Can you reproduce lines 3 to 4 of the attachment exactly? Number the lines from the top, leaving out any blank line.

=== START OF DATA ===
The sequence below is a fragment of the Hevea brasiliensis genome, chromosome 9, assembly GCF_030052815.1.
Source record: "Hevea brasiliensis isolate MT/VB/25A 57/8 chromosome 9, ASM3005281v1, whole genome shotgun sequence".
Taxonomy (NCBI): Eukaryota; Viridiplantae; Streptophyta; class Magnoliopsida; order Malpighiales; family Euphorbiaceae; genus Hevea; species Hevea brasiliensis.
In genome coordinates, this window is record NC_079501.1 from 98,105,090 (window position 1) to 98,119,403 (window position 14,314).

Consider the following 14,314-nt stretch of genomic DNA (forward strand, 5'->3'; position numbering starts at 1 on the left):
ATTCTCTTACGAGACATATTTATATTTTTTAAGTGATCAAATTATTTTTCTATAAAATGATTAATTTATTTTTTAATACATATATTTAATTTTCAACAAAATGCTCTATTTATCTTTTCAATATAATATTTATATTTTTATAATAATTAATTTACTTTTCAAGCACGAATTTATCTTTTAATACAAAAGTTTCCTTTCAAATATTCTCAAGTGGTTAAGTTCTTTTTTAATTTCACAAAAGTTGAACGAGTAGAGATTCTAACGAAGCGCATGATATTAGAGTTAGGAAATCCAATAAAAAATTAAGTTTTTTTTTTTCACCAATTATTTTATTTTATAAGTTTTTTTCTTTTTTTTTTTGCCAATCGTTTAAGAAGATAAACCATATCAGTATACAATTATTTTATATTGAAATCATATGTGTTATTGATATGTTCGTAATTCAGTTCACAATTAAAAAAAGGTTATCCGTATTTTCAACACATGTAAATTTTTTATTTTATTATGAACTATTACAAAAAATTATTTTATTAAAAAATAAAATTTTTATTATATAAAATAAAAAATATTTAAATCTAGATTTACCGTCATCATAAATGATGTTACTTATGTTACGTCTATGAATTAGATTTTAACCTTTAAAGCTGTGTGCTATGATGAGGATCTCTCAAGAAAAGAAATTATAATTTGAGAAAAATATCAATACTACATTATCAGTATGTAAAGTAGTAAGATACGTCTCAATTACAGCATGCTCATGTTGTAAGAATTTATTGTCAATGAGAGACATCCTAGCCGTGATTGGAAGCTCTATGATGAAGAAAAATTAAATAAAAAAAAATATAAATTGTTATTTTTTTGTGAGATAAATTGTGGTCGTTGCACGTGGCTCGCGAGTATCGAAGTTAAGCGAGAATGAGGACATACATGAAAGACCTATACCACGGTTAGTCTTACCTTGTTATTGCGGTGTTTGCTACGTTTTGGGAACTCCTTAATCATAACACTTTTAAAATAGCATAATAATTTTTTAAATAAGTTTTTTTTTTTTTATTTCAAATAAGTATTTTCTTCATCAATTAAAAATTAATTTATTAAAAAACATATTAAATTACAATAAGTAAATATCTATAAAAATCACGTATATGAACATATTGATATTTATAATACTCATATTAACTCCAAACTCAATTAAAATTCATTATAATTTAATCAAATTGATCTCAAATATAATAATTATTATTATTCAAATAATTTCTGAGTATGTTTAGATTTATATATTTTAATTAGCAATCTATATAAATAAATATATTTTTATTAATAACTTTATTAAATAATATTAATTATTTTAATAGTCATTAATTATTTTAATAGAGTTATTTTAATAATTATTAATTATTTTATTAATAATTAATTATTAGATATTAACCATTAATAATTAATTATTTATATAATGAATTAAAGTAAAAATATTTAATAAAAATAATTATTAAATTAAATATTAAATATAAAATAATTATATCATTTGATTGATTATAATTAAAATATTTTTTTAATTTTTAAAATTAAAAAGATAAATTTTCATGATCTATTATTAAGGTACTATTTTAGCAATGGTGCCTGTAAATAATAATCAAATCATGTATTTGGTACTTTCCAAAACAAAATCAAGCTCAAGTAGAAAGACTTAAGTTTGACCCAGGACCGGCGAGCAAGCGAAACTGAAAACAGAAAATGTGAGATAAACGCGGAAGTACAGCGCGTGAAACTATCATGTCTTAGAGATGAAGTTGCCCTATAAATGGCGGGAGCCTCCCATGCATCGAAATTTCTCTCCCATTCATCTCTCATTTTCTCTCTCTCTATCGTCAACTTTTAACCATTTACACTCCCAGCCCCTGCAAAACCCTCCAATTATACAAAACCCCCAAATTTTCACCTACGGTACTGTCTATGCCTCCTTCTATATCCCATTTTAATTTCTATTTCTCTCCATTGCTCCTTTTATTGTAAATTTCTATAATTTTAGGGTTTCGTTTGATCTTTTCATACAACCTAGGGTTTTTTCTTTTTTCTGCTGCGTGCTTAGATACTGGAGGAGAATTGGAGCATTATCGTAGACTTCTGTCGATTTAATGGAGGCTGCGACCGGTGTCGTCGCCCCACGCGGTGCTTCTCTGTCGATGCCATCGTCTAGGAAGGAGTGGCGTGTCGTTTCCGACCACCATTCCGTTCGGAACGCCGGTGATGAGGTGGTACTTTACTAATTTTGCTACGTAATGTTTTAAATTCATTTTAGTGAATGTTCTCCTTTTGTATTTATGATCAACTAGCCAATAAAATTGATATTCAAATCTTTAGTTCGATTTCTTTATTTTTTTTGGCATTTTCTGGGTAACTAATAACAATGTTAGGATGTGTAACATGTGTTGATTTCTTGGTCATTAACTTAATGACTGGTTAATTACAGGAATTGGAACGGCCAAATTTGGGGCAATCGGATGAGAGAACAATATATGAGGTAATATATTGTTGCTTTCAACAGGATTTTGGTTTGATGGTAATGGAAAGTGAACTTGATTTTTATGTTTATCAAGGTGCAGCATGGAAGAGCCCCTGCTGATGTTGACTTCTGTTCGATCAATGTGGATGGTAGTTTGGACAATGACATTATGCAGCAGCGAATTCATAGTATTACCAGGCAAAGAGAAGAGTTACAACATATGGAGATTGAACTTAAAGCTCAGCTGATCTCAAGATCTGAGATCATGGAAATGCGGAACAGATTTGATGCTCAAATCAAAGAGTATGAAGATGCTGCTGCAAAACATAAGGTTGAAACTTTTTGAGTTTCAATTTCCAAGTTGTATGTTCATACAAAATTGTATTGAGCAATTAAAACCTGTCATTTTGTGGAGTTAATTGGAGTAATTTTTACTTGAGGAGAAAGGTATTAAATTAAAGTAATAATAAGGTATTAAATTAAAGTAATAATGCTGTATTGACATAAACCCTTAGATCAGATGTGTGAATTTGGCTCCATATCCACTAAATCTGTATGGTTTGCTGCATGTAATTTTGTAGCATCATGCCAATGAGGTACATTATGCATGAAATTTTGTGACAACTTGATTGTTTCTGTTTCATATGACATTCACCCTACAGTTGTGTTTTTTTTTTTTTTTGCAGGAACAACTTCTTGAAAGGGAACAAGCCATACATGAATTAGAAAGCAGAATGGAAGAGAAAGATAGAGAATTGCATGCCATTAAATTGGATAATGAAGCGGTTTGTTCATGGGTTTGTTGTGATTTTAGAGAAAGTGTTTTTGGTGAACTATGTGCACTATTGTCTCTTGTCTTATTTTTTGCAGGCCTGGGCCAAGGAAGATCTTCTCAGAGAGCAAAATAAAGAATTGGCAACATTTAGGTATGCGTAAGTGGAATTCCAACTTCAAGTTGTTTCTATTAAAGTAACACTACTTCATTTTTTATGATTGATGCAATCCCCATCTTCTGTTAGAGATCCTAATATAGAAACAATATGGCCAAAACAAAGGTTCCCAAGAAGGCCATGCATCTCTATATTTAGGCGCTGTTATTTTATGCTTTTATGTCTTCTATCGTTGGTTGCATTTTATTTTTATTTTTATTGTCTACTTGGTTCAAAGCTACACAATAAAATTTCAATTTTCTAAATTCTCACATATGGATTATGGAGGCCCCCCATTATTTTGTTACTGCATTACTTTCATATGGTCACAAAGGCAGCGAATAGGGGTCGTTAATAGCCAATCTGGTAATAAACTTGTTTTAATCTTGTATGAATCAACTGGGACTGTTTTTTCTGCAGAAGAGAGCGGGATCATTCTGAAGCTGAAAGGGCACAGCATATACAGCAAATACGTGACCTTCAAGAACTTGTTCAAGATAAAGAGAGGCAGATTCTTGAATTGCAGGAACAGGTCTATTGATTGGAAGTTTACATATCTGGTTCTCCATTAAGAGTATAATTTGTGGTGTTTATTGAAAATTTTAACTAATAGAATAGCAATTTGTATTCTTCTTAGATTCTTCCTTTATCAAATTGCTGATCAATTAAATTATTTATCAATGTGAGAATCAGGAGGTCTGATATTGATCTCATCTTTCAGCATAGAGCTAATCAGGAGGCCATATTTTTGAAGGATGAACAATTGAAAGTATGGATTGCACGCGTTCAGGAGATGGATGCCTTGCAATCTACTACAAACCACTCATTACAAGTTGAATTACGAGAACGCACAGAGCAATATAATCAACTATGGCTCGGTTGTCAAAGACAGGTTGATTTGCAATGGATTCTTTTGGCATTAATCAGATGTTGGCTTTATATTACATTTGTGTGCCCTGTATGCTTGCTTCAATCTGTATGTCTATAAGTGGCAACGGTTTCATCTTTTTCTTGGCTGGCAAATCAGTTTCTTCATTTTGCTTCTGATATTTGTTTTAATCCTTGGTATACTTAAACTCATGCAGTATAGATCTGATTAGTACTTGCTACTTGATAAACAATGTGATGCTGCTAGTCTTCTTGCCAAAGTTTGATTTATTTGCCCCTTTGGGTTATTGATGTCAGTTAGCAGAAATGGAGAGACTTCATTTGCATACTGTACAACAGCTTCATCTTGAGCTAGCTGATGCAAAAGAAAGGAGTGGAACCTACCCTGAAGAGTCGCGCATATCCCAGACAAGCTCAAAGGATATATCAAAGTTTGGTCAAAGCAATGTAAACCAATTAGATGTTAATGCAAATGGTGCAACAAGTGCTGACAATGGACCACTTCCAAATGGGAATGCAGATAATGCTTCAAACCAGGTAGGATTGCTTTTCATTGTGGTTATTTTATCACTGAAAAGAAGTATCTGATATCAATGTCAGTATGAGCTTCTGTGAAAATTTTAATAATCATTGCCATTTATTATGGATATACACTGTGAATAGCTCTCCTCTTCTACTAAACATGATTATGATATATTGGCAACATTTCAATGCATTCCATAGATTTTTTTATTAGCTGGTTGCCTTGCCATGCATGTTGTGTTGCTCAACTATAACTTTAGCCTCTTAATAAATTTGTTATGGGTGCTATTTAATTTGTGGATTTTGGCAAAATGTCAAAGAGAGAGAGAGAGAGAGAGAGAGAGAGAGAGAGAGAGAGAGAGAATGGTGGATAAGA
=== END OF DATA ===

Taxonomy (NCBI): Eukaryota; Viridiplantae; Streptophyta; class Magnoliopsida; order Malpighiales; family Euphorbiaceae; genus Hevea; species Hevea brasiliensis.
In genome coordinates, this window is record NC_079501.1 from 98,105,090 (window position 1) to 98,119,403 (window position 14,314).